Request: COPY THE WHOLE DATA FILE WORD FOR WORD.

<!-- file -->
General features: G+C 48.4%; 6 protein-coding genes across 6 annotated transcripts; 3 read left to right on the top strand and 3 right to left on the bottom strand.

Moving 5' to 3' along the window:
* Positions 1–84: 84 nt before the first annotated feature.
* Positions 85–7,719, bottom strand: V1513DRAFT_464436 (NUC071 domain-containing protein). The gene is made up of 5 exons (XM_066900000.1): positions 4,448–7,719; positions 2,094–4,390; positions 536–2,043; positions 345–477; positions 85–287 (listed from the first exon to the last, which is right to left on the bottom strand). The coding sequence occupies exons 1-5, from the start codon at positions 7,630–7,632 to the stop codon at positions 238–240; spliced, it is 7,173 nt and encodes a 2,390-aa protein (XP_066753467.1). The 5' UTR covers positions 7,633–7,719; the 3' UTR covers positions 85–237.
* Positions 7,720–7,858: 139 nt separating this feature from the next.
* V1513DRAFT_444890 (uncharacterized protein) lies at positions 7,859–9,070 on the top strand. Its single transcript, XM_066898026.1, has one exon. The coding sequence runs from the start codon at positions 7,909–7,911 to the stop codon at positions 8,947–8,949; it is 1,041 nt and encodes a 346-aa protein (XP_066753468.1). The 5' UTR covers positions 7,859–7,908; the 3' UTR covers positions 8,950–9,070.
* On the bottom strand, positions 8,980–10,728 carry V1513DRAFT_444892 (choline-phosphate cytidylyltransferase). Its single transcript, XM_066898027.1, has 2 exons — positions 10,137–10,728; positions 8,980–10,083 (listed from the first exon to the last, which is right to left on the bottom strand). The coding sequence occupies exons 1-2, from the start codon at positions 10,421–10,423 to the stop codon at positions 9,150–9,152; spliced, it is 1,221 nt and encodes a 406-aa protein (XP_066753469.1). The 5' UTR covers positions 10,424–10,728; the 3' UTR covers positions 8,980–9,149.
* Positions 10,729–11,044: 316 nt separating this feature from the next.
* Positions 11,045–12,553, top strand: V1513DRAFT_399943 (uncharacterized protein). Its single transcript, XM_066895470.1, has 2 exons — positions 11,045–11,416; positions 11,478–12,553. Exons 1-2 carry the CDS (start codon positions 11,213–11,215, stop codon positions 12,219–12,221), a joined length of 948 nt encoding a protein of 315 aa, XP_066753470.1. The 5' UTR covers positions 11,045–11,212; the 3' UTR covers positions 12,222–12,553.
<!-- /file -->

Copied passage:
General features: G+C 48.4%; 6 protein-coding genes across 6 annotated transcripts; 3 read left to right on the top strand and 3 right to left on the bottom strand.

Moving 5' to 3' along the window:
* Positions 1–84: 84 nt before the first annotated feature.
* Positions 85–7,719, bottom strand: V1513DRAFT_464436 (NUC071 domain-containing protein). The gene is made up of 5 exons (XM_066900000.1): positions 4,448–7,719; positions 2,094–4,390; positions 536–2,043; positions 345–477; positions 85–287 (listed from the first exon to the last, which is right to left on the bottom strand). The coding sequence occupies exons 1-5, from the start codon at positions 7,630–7,632 to the stop codon at positions 238–240; spliced, it is 7,173 nt and encodes a 2,390-aa protein (XP_066753467.1). The 5' UTR covers positions 7,633–7,719; the 3' UTR covers positions 85–237.
* Positions 7,720–7,858: 139 nt separating this feature from the next.
* V1513DRAFT_444890 (uncharacterized protein) lies at positions 7,859–9,070 on the top strand. Its single transcript, XM_066898026.1, has one exon. The coding sequence runs from the start codon at positions 7,909–7,911 to the stop codon at positions 8,947–8,949; it is 1,041 nt and encodes a 346-aa protein (XP_066753468.1). The 5' UTR covers positions 7,859–7,908; the 3' UTR covers positions 8,950–9,070.
* On the bottom strand, positions 8,980–10,728 carry V1513DRAFT_444892 (choline-phosphate cytidylyltransferase). Its single transcript, XM_066898027.1, has 2 exons — positions 10,137–10,728; positions 8,980–10,083 (listed from the first exon to the last, which is right to left on the bottom strand). The coding sequence occupies exons 1-2, from the start codon at positions 10,421–10,423 to the stop codon at positions 9,150–9,152; spliced, it is 1,221 nt and encodes a 406-aa protein (XP_066753469.1). The 5' UTR covers positions 10,424–10,728; the 3' UTR covers positions 8,980–9,149.
* Positions 10,729–11,044: 316 nt separating this feature from the next.
* Positions 11,045–12,553, top strand: V1513DRAFT_399943 (uncharacterized protein). Its single transcript, XM_066895470.1, has 2 exons — positions 11,045–11,416; positions 11,478–12,553. Exons 1-2 carry the CDS (start codon positions 11,213–11,215, stop codon positions 12,219–12,221), a joined length of 948 nt encoding a protein of 315 aa, XP_066753470.1. The 5' UTR covers positions 11,045–11,212; the 3' UTR covers positions 12,222–12,553.